Following Mental Health Awareness Week, MHFA England Director of Finance and HR, Bernice Cole, tells us about her approach to workplace wellbeing.
Last week’s theme was ‘Surviving or Thriving’. What do you think’s the difference between an employee who’s surviving and an employee who’s thriving? I think an employee who’s surviving is someone who shows up day-to-day, does their job to the best of their ability, goes home, but maybe doesn’t enjoy the work they do. They’re perhaps not engaged at work and aren’t invested in their work culture or the tasks they carry out. If you’re thriving however, I think you’re happy to come to work and working in a role that fits intrinsically with your personality – your values, the ways you like to work and the direction you want to go in. Thriving in the workplace also means that you’re supported to work at your best by your line manager and your HR team, that you feel like you have the stability and opportunities to push on, to develop and to achieve your goals.”
What do you do personally to support your workplace wellbeing? “I try to be mindful and keep an eye on my stress levels during the day; if I feel I need some headspace then I’ll pop out of the office for a short walk or head over to the kitchen for a cup of tea and a quick chat. I also recently started exercising more in the form of yoga, which has had a really positive knock-on effect on my stress levels. Practising switching off when not at work is something I find helps too – in an age of 24/7 connectivity it can be easy to get into bad habits of constantly checking e-mails that can be left to the next day. A detailed diary plan also helps me avoid doing this and ensures I have space to complete key tasks. Self-improvement is another thing I think is a big driver of wellbeing for me. In terms of development, I push myself to keep learning via free webinars and training courses. I’m always looking for ways I can improve in my role as HR and Finance Director and I’ll always accept new challenges.”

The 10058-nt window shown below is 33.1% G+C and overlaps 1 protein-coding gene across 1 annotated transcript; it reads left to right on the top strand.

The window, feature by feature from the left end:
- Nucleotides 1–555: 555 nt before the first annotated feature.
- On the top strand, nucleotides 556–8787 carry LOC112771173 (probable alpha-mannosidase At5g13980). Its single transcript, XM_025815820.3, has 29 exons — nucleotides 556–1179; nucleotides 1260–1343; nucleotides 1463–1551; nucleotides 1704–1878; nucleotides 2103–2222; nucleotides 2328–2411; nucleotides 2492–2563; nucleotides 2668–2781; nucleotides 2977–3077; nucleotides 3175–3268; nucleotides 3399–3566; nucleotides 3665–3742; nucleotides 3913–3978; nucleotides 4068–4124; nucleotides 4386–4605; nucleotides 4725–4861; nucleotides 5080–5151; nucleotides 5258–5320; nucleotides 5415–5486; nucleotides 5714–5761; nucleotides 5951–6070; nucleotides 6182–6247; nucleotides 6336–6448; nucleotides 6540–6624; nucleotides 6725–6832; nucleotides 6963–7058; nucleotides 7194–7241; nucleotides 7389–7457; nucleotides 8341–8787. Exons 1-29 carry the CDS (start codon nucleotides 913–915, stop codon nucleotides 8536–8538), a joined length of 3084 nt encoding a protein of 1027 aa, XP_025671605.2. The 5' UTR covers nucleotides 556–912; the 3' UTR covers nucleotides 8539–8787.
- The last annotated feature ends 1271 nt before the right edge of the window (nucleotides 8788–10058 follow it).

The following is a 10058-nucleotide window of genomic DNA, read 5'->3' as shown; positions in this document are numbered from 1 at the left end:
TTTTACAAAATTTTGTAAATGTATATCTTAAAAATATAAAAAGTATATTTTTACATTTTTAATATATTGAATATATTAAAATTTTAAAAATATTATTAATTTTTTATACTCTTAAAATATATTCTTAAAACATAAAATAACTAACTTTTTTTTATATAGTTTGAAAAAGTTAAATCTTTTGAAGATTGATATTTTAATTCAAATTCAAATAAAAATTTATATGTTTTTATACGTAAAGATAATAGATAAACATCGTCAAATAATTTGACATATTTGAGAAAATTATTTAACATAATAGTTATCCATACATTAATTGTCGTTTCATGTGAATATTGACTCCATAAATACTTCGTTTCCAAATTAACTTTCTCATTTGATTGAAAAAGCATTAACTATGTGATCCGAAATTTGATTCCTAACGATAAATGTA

What do MHFA England do differently to other workplaces? “We subscribe to a ‘whole workplace’ approach to wellbeing at MHFA England. This means we try to thread wellbeing into every area of the company. For example, we offer flexible working to help manage disabilities, mental health issues and childcare, we have a communal lunch table to encourage staff to eat away from their desks and we have a health and wellbeing noticeboard providing useful information on sleep and nutrition. We also place a lot of emphasis on training and development and ensuring people have the opportunities to learn and grow. We offer all our staff the opportunity to take our courses and become Mental Health First Aiders as standard. Because the course, in-part, provides information on how to look after your own mental wellbeing this means our team have great self-awareness when it comes to supporting their own mental health. As part of our staff assistance policy we also subsidise six sessions of counselling to ensure that people know additional support is there should they need it. In terms of line management, we ensure that physical and mental wellbeing are included as a core component of one-to-one review sessions, which are conducted on a monthly basis. Our line managers are also well versed in our approach to workplace wellbeing, as laid out in our Line Managers Resource, which we created specifically to support the development of healthier workplaces.”